This article has been condensed from an earlier version printed in INDIE 62. 

“That’s me!” Alexander McQueen is quoted as declaring in Dana Tomas’ book on the designer’s career, Gods and Kings. Having just watched a documentary on gazelles, he was reminiscing about the inspiration for his AW 97 collection It’s a Jungle out There—and about his own part in fashion’s searing savannah. “Someone’s chasing me all the time,” he went on, “and, if I’m caught, they’ll pull me down.”

Whether verbally or visually, Alexander McQueen seldom shied away from declaring his discontent with certain parts of fashion as a system, environment and workplace. And within an industry that is increasingly questioning its web of ethics and expectations, those words uttered some 23 years ago—and the designer’s journey itself—still feel remarkably raw and disarmingly intimate, not to mention the unanimous appeal both Alexander McQueen the person and the brand seem to hold to this day.

A decade after McQueen’s death, here’s how his closest collaborators reflect on his life.

“Lee got to where he was through sheer determination and guts. He put himself out there in every avenue in order to get to learn from the very bottom the basics of his craft, every inch of it. You need to learn the basics in order to tear it apart but still make it look like a piece of art.”

—Mira Chai Hyde, McQueen’s roommate, hair stylist and close confidant.

“He was devoid of the ‘rules’ we had all been taught in school but was very hungry to learn and so was totally interested in everyone else’s work and very vocal. He had opinions on everything.”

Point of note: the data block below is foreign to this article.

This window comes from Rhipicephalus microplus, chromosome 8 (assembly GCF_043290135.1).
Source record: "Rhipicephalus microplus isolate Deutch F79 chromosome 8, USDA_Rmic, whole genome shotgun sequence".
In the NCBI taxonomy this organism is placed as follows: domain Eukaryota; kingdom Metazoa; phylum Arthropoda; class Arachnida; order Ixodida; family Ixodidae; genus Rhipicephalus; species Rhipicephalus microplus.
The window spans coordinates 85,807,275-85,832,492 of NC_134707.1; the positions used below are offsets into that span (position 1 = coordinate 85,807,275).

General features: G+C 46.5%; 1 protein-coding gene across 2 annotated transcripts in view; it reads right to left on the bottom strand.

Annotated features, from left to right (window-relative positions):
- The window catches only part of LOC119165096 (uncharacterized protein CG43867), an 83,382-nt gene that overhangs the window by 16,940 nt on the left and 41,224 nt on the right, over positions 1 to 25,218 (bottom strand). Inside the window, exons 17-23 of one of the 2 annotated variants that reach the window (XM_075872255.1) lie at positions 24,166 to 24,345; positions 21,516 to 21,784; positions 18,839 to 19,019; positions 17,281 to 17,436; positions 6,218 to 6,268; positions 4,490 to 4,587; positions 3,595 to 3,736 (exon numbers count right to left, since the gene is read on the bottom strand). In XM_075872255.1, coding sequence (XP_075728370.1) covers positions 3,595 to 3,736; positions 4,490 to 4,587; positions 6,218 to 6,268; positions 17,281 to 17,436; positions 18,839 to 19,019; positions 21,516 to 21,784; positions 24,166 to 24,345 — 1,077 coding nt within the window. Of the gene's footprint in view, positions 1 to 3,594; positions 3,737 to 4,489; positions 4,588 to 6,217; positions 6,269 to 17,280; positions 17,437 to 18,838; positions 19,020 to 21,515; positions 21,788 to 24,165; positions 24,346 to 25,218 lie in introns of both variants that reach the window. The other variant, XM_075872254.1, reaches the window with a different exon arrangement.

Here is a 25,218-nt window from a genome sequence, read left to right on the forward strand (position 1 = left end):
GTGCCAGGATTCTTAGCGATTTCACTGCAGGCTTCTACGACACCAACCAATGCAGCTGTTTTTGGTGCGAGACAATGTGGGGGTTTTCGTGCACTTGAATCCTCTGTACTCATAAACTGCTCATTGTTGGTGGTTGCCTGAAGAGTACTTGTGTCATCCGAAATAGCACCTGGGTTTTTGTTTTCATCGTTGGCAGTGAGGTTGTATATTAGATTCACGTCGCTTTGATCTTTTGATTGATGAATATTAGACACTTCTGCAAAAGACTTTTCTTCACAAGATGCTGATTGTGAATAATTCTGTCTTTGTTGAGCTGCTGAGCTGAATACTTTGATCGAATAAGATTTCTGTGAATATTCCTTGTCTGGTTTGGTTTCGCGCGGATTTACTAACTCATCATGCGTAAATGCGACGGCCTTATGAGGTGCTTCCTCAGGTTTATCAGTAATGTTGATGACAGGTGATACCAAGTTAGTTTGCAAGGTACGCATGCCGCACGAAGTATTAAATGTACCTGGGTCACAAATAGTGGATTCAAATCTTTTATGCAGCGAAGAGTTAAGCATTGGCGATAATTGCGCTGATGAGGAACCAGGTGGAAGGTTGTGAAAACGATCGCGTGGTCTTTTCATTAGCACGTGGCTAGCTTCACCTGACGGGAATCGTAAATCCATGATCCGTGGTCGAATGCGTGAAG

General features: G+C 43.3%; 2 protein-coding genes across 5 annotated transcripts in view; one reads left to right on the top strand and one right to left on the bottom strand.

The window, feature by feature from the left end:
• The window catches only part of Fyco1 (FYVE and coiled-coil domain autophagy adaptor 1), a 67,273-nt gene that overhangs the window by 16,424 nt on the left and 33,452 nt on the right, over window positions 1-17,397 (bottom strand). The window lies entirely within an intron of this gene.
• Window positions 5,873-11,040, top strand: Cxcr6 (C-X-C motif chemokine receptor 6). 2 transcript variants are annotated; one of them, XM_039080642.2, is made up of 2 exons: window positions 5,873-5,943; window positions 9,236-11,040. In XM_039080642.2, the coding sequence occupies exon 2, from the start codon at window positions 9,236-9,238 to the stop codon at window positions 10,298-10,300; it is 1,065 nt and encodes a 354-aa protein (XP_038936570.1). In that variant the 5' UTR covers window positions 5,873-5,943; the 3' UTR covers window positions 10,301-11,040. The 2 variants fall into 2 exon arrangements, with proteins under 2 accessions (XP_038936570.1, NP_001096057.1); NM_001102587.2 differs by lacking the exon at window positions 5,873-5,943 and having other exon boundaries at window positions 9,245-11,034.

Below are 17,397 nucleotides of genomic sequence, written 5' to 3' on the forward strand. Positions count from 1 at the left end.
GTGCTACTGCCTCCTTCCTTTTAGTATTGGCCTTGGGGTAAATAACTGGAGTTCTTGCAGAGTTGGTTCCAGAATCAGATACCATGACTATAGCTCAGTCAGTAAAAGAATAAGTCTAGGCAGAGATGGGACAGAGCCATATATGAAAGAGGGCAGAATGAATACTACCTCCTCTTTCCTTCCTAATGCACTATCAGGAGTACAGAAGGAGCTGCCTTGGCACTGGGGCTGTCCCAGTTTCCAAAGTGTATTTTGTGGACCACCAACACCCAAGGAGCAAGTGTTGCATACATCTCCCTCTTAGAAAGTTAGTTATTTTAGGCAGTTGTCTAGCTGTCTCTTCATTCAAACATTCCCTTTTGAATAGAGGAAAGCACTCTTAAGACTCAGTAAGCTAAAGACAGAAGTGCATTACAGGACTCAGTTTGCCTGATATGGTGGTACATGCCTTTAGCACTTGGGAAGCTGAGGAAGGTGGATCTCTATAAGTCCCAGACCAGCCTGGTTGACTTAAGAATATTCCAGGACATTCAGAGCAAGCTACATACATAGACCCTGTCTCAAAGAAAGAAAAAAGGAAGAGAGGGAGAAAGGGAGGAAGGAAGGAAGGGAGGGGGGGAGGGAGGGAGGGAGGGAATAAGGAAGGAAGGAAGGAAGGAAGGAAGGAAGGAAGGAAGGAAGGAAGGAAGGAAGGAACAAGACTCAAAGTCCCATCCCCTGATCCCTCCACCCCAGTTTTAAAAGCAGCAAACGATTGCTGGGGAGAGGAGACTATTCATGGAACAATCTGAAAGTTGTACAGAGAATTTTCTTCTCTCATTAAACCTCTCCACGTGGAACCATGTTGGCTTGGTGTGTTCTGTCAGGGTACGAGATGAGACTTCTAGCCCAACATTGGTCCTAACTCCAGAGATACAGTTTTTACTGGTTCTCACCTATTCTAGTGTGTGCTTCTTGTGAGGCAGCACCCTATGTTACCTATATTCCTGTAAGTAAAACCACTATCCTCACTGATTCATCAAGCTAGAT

—Simon Ungless, fellow CSM student and close friend to McQueen.

“I had been intimidated by Lee since the very beginning. His journey has to be remembered because it has been a journey without compromise. Lessons in life, for everyone. Not just in fashion.”

—Ann Ray, photographer, director and McQueen’s close friend.

“My initial sense of Lee was his shyness, but even though he was shy, he had a strong underlying confidence in his own being.” 

—Shaun Leane, agenda-setting jewellery designer for Alexander McQueen and Givenchy shows, who met McQueen in 1992.



In 2018, Ann Ray revealed a selection of 169 photographs from her extensive archive (spanning 35.000 images) at the prestigious Rencontres d’Arles Photo Festival. The stunning exhibition, titled ‘Les Inachevés’ (The Unfinished)—Lee McQueen has been applauded by both professionals and the audience. The images featured on these pages have also been part of the exhibition. Apart from this, Ray’s photographic and film work has been shown in private and institutional collections, including the Victoria & Albert Museum, London, the Foundation Carmignac, Paris, the Collection Bachelot, Paris, or the Collection Yvon Lambert, Avignon. She currently resides in Paris after having previously been based in Tokyo and London

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